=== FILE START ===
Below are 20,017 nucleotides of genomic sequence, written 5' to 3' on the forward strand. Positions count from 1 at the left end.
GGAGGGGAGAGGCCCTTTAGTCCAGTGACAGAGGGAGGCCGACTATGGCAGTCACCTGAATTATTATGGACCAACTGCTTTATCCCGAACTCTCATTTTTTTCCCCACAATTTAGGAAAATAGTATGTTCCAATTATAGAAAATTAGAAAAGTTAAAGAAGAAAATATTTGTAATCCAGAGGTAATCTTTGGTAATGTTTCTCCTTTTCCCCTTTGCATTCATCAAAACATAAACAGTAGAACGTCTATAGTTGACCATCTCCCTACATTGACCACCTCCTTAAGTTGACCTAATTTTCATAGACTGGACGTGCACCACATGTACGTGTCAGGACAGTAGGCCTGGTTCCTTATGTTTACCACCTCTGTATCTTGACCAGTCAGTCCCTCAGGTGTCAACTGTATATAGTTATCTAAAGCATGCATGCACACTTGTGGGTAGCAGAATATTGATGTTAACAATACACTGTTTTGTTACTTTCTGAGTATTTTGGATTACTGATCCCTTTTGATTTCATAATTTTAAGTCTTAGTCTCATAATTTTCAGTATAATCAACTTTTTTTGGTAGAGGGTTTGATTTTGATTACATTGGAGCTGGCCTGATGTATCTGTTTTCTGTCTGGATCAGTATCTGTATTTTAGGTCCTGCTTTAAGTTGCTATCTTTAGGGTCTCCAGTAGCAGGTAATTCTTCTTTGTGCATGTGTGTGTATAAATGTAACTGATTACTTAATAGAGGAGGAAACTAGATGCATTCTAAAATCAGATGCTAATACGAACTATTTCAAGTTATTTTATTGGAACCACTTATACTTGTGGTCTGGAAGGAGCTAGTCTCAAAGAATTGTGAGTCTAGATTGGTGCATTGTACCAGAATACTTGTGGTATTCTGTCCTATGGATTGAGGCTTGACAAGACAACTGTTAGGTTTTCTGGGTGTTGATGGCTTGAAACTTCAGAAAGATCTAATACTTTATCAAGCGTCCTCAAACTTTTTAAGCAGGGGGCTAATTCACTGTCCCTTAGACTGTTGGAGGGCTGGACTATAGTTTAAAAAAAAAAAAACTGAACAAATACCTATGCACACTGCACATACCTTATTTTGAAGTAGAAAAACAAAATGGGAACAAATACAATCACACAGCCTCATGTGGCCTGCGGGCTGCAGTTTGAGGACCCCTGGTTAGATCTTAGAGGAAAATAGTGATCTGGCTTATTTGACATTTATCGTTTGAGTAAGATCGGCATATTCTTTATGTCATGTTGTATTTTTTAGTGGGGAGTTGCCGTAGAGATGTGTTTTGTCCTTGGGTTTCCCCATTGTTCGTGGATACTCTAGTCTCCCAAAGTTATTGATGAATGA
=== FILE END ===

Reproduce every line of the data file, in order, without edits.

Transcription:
Below are 20,017 nucleotides of genomic sequence, written 5' to 3' on the forward strand. Positions count from 1 at the left end.
GGAGGGGAGAGGCCCTTTAGTCCAGTGACAGAGGGAGGCCGACTATGGCAGTCACCTGAATTATTATGGACCAACTGCTTTATCCCGAACTCTCATTTTTTTCCCCACAATTTAGGAAAATAGTATGTTCCAATTATAGAAAATTAGAAAAGTTAAAGAAGAAAATATTTGTAATCCAGAGGTAATCTTTGGTAATGTTTCTCCTTTTCCCCTTTGCATTCATCAAAACATAAACAGTAGAACGTCTATAGTTGACCATCTCCCTACATTGACCACCTCCTTAAGTTGACCTAATTTTCATAGACTGGACGTGCACCACATGTACGTGTCAGGACAGTAGGCCTGGTTCCTTATGTTTACCACCTCTGTATCTTGACCAGTCAGTCCCTCAGGTGTCAACTGTATATAGTTATCTAAAGCATGCATGCACACTTGTGGGTAGCAGAATATTGATGTTAACAATACACTGTTTTGTTACTTTCTGAGTATTTTGGATTACTGATCCCTTTTGATTTCATAATTTTAAGTCTTAGTCTCATAATTTTCAGTATAATCAACTTTTTTTGGTAGAGGGTTTGATTTTGATTACATTGGAGCTGGCCTGATGTATCTGTTTTCTGTCTGGATCAGTATCTGTATTTTAGGTCCTGCTTTAAGTTGCTATCTTTAGGGTCTCCAGTAGCAGGTAATTCTTCTTTGTGCATGTGTGTGTATAAATGTAACTGATTACTTAATAGAGGAGGAAACTAGATGCATTCTAAAATCAGATGCTAATACGAACTATTTCAAGTTATTTTATTGGAACCACTTATACTTGTGGTCTGGAAGGAGCTAGTCTCAAAGAATTGTGAGTCTAGATTGGTGCATTGTACCAGAATACTTGTGGTATTCTGTCCTATGGATTGAGGCTTGACAAGACAACTGTTAGGTTTTCTGGGTGTTGATGGCTTGAAACTTCAGAAAGATCTAATACTTTATCAAGCGTCCTCAAACTTTTTAAGCAGGGGGCTAATTCACTGTCCCTTAGACTGTTGGAGGGCTGGACTATAGTTTAAAAAAAAAAAAACTGAACAAATACCTATGCACACTGCACATACCTTATTTTGAAGTAGAAAAACAAAATGGGAACAAATACAATCACACAGCCTCATGTGGCCTGCGGGCTGCAGTTTGAGGACCCCTGGTTAGATCTTAGAGGAAAATAGTGATCTGGCTTATTTGACATTTATCGTTTGAGTAAGATCGGCATATTCTTTATGTCATGTTGTATTTTTTAGTGGGGAGTTGCCGTAGAGATGTGTTTTGTCCTTGGGTTTCCCCATTGTTCGTGGATACTCTAGTCTCCCAAAGTTATTGATGAATGA